Due to Web Portal Maintenance at ADOA,our credit card payment sevice will be offline for approximately 2 hours starting at 8:00 PM today(11/24/2015).

A Woman's Right to Know

Characteristics of an Unborn Child

Print This Pageprint

Growth and Development

The age of an unborn child is most often defined by gestational age, which is measured from the first day of the last normal menstrual period. Because some women have irregular periods, other ways are also used to help date the pregnancy. One way is to measure the length of the unborn child by ultrasound.

At fertilization (when the male sperm enters the female egg), the unborn child has his or her own unique set of DNA material - or genes - half from the mother and half from the father. The DNA is the blueprint for growth and development of all cells throughout life. DNA determines all of the baby's physical characteristics such as gender; the shape of the nose and ears; and the color of the hair, eyes, and skin.

Babies born close to full term have the best chance to survive and do well. The earlier a baby is born, the more likely he or she is to have serious health problems which may require extended hospital care or long term care outside the hospital. Advances in medicine and science will hopefully continue to improve the chances for survival for even the smallest babies.

The health of the baby is strongly linked to the health of the mother. Healthy babies are born to women who are healthy before getting pregnant. Avoiding harmful substances before and during pregnancy is the best way to prevent birth defects and to have the healthiest baby.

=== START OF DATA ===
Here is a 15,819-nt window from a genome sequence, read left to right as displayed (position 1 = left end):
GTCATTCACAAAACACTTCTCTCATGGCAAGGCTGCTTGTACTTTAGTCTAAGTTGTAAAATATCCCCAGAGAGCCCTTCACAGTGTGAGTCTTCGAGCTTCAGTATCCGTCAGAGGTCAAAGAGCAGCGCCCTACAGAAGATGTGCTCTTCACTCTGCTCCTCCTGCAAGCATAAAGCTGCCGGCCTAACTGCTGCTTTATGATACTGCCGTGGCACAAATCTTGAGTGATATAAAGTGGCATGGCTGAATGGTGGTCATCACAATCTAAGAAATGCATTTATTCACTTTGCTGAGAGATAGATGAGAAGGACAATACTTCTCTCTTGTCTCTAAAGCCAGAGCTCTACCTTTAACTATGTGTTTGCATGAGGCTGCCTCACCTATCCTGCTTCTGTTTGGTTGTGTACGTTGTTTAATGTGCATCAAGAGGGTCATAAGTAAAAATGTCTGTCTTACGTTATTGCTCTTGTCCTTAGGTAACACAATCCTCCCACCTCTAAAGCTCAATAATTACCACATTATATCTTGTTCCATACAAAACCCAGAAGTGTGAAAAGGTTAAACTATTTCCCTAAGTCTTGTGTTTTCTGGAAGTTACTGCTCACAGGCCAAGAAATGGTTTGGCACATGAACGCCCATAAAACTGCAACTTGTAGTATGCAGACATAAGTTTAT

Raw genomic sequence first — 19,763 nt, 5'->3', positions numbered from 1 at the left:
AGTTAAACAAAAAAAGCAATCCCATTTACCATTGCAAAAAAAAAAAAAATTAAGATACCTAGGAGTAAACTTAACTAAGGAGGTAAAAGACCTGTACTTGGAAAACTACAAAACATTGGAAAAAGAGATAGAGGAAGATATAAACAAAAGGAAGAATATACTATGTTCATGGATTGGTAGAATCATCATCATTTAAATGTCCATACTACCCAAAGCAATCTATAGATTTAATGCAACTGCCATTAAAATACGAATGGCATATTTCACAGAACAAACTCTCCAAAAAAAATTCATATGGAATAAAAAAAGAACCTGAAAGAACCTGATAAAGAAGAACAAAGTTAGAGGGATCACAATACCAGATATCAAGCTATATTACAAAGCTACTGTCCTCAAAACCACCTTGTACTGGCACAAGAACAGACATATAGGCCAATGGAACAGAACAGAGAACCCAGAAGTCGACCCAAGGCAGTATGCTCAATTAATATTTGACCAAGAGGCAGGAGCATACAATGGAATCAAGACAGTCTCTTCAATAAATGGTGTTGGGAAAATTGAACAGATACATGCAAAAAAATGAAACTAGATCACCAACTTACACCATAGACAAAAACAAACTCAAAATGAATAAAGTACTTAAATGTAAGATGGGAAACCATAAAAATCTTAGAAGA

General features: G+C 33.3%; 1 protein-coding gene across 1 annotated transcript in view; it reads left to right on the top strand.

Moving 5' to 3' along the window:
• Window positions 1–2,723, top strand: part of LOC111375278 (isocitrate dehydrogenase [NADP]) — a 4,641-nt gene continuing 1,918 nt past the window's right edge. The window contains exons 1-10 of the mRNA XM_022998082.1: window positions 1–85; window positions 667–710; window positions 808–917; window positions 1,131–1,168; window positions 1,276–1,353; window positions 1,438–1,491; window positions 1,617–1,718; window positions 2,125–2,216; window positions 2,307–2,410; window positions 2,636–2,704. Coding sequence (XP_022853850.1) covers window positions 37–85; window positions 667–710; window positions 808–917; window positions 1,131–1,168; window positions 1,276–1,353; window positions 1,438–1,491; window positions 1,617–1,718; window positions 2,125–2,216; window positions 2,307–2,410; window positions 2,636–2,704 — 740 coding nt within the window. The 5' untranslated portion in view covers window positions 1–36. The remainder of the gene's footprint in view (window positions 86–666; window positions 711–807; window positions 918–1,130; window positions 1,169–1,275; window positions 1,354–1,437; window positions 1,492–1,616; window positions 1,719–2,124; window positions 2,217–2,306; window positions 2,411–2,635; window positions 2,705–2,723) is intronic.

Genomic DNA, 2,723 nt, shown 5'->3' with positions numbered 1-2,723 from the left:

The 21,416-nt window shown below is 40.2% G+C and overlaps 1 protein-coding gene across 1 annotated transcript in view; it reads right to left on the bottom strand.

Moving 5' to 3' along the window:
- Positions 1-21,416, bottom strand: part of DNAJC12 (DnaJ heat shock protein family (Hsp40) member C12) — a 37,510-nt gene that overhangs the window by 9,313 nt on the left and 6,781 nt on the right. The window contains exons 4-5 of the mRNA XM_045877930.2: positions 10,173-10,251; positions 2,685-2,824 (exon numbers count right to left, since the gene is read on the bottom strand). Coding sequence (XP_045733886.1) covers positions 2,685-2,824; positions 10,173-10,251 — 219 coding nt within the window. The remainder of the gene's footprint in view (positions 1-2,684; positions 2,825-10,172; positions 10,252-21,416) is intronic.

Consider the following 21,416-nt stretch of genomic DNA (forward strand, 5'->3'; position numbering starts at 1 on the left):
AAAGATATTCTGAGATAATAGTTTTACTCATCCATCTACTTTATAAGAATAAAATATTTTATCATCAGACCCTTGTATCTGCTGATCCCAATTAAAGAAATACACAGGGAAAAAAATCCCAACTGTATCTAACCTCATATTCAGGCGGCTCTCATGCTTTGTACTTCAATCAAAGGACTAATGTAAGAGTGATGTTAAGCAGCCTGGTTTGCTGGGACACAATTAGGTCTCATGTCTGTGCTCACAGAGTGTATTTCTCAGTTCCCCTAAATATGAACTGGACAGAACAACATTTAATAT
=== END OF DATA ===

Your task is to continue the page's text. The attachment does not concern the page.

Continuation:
During the first 8 weeks, the unborn child is known as an embryo. After that time the unborn child is known as a fetus. It is during the first ten weeks of pregnancy that the fetus is most likely to be affected by things like:

  • Alcohol
  • Nicotine in cigarettes or other tobacco products
  • Some prescription medicines or over-the-counter drugs
  • Illegal drugs (like heroin, cocaine, or marijuana)
  • Viruses (like German measles)
  • X rays, radiation therapy, or accidental exposure to radiation
  • Vitamin deficiencies (such as folic acid)
  • Foods with high mercury levels

Gestation Periods

Weeks:  4 | 6 | 8 | 10 | 12 | 14 | 16 | 18 | 20 | 22 | 24 | 26 | 28 | 30 | 32 | 34 | 36 | 38 | 40

4 weeks

Four Weeks

  • The brain and the spinal cord begin to form
  • The heart begins to form
  • The stomach and intestines are forming
  • Bone tissue is growing
  • The eyes and ears are just beginning to form
  • The weight is less than 1 ounce
  • The length is less than 1/8 inch